Happy 22nd birthday to the Transportation Security Administration. The TSA was founded on December 18, 2001.
Since then, every day, at least one American probably asks, “What in the hell is this?”
The Aviation and Transportation and Security Act was passed by Congress in November 2001 and established the TSA. The airlines were responsible for passenger security at that time. As we saw on 9/11, airline security was amateurish.
Should we have created a new federal agency that protects airline passengers? The answer to this question is “no” after two decades of dealing with the incompetent, stupid, nosy, and intrusive TSA.
Bruce Schneier, a security expert who is a frequent critic of the TSA, stated in 2015 that “the TSA fails to protect us against the terrorist threat.” The only reason the TSA has been able to get away with this scam for so many years is because there’s not much of a terrorism threat to defend against.
Terrorists no longer hijack planes. Locking the cockpit doors stopped 99% of hijackings. The data also shows that terrorism is rare.
Schneier said, “Terrorists tend to be rarer and more difficult to find than we thought. Launching a terrorist plot can also be much harder than we imagine.” This conclusion may seem counterintuitive and contradict the fearmongering that we hear from our politicians every day. “But it’s the data that shows.”
TSA failures have been numerous. Security exercises revealed serious security breaches where guns and fake explosives were easily smuggled onto planes.
TSA’s blog is full of reports about weapons confiscated by people who forgot to take them out of their carry-on luggage. Homeland Security Red Teams, in the 2015 test, actively concealed prohibited items as would real criminals or terrorists. TSA agents failed to pass 67 of 70 tests. Red Team members were able repeatedly to sneak weapons past checkpoints.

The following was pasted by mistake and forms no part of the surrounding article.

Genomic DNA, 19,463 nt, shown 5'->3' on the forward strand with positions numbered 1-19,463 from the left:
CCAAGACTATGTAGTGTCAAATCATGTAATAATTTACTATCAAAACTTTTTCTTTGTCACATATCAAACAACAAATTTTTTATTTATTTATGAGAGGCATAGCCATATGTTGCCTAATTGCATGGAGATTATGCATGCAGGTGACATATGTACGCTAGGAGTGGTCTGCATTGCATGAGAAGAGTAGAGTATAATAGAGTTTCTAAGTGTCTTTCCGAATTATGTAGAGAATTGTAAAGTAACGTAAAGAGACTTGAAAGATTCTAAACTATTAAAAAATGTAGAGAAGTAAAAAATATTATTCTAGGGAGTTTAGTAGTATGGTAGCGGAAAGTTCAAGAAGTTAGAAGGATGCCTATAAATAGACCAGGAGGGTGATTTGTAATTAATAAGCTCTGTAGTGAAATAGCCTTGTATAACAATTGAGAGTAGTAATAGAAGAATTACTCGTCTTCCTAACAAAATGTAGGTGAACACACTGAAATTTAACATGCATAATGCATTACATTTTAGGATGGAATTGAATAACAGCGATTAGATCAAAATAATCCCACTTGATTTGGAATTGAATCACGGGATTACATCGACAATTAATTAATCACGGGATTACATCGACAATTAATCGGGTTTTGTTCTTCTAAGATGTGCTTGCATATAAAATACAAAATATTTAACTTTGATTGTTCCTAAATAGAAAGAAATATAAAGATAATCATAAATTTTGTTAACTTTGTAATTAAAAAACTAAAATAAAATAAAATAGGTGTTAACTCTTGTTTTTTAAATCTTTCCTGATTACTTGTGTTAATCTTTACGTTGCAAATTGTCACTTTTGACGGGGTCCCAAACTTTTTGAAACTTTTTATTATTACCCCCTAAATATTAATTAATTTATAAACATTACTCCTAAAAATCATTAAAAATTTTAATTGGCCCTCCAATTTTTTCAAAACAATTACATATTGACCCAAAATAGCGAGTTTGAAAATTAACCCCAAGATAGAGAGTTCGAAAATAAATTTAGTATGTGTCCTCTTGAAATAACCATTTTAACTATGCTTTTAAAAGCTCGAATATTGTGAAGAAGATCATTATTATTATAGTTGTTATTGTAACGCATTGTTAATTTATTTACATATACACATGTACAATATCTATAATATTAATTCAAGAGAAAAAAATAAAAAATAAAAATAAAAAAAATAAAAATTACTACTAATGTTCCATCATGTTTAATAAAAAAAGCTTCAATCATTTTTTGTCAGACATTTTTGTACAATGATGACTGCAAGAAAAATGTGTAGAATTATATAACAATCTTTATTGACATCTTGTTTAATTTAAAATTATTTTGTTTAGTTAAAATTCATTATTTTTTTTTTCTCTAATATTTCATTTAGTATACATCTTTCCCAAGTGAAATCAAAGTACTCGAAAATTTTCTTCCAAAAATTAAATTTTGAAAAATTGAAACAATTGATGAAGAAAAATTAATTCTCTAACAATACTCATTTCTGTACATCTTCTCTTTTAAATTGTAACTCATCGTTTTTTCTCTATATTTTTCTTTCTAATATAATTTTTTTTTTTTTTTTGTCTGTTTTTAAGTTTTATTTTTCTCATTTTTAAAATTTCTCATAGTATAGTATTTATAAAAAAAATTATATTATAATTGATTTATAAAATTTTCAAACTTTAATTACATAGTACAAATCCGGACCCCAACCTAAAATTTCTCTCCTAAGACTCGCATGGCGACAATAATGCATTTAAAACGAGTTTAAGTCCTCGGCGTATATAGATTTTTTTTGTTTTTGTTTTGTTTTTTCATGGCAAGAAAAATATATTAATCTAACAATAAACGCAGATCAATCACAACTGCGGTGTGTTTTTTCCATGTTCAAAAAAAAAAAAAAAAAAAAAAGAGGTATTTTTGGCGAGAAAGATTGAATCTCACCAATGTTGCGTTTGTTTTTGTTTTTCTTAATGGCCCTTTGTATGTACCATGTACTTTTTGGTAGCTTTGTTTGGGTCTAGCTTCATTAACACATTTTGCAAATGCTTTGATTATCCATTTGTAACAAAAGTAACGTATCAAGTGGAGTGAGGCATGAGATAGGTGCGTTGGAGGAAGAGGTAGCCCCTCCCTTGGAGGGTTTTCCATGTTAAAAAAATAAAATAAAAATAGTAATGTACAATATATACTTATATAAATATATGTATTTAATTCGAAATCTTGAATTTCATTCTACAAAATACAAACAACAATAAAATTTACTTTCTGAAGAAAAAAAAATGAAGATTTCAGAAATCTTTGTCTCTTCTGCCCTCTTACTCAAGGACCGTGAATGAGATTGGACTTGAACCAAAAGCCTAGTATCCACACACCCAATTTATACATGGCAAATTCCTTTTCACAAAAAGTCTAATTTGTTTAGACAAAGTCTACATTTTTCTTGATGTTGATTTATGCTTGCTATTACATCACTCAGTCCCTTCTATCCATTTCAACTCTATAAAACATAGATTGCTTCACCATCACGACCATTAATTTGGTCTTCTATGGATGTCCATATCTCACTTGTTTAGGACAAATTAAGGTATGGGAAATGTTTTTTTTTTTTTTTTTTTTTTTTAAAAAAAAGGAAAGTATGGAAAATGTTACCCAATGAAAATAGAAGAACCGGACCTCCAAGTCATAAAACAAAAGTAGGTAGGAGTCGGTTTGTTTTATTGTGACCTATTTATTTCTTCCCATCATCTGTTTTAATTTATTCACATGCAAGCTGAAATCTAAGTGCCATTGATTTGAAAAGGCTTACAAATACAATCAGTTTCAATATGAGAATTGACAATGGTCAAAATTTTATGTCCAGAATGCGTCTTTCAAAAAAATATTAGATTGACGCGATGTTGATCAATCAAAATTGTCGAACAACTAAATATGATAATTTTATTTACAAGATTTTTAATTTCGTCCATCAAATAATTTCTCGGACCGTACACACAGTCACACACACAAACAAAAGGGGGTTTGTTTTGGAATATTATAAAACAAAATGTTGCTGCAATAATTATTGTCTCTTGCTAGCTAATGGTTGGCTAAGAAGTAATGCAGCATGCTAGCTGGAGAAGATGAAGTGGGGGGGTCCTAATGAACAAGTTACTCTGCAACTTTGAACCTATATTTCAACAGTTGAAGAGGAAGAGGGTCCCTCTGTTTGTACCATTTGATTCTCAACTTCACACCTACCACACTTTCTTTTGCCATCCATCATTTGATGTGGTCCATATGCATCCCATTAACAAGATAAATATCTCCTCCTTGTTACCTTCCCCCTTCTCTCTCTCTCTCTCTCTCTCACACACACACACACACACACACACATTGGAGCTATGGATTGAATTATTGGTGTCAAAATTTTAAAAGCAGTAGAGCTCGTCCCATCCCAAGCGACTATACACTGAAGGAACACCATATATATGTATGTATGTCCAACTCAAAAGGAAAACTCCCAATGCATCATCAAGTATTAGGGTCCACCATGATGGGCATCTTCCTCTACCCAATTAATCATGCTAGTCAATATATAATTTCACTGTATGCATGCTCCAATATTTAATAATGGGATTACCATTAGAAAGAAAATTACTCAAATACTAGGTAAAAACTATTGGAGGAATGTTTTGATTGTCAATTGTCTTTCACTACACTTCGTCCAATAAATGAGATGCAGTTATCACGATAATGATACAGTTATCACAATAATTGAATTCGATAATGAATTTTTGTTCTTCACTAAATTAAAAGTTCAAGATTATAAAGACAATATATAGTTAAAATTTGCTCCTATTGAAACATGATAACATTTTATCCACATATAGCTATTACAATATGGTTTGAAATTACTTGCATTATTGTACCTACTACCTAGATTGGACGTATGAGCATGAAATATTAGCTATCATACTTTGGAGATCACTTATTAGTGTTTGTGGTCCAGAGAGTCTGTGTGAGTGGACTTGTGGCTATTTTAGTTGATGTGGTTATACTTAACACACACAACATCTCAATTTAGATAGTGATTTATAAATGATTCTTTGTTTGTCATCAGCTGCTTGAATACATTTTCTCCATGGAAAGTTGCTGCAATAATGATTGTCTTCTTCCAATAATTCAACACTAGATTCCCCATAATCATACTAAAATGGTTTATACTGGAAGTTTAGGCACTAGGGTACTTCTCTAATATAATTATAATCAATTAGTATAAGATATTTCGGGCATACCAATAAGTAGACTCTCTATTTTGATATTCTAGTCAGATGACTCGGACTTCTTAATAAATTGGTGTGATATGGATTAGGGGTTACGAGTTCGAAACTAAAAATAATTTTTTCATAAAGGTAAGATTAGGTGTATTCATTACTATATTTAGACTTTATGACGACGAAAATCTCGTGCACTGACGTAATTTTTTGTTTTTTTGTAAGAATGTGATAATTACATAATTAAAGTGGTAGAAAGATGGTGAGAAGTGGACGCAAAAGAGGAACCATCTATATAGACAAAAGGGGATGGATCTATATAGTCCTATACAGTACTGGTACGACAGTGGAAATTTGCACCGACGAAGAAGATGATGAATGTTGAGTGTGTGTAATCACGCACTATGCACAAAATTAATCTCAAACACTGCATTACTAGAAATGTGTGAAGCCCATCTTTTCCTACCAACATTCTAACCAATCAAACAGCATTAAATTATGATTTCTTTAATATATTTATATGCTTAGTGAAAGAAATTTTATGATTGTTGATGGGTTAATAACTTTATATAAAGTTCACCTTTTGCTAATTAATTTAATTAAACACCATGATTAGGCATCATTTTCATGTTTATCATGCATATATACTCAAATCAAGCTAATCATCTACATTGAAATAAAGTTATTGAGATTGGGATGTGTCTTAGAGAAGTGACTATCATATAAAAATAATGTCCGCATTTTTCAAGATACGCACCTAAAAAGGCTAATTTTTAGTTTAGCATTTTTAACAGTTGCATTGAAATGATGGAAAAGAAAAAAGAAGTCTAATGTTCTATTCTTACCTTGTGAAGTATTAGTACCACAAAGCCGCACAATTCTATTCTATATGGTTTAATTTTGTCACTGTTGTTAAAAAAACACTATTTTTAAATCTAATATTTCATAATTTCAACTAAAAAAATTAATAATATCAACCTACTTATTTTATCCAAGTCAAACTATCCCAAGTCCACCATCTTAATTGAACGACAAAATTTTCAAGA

A Red Team test conducted at Minneapolis-St. Paul Airport two years later had the same 95 percent failure to detect explosives and illegal drugs. In 2017, repeat national tests also failed, with a failure rate “in the vicinity” of 80 percent.
Why shouldn’t a new agency, created to protect passengers on airlines and funded at $11.2 billion in FY 2023, be able to prevent more than 5% of concealed weapons and explosives from being brought aboard?
TSA agents are hampered by orders that prohibit them from searching passengers based on race, ethnicity, or any other reasonable criteria.
The TSA excels at groping and scanning in high visibility. People get annoyed when they are forced to remove their shoes, their pants, and their shampoo. It’s a way of saying “we are doing something,” without really accomplishing anything. Schneier refers to it as “security theatre.”
“Airport security has to change,” Kip Hawley, one-time head of the TSA wrote in 2012. “The relationship between the public and the TSA has become too poisonous to be sustained.”
“After 20 years of failure, the Transportation Security Administration continues to waste resources, harass travelers, and actively mug air passengers. It is far more of a threat than the dangers from which it supposedly protects us,” writes Reason’s J.D. Tucille.
We must end the TSA terror.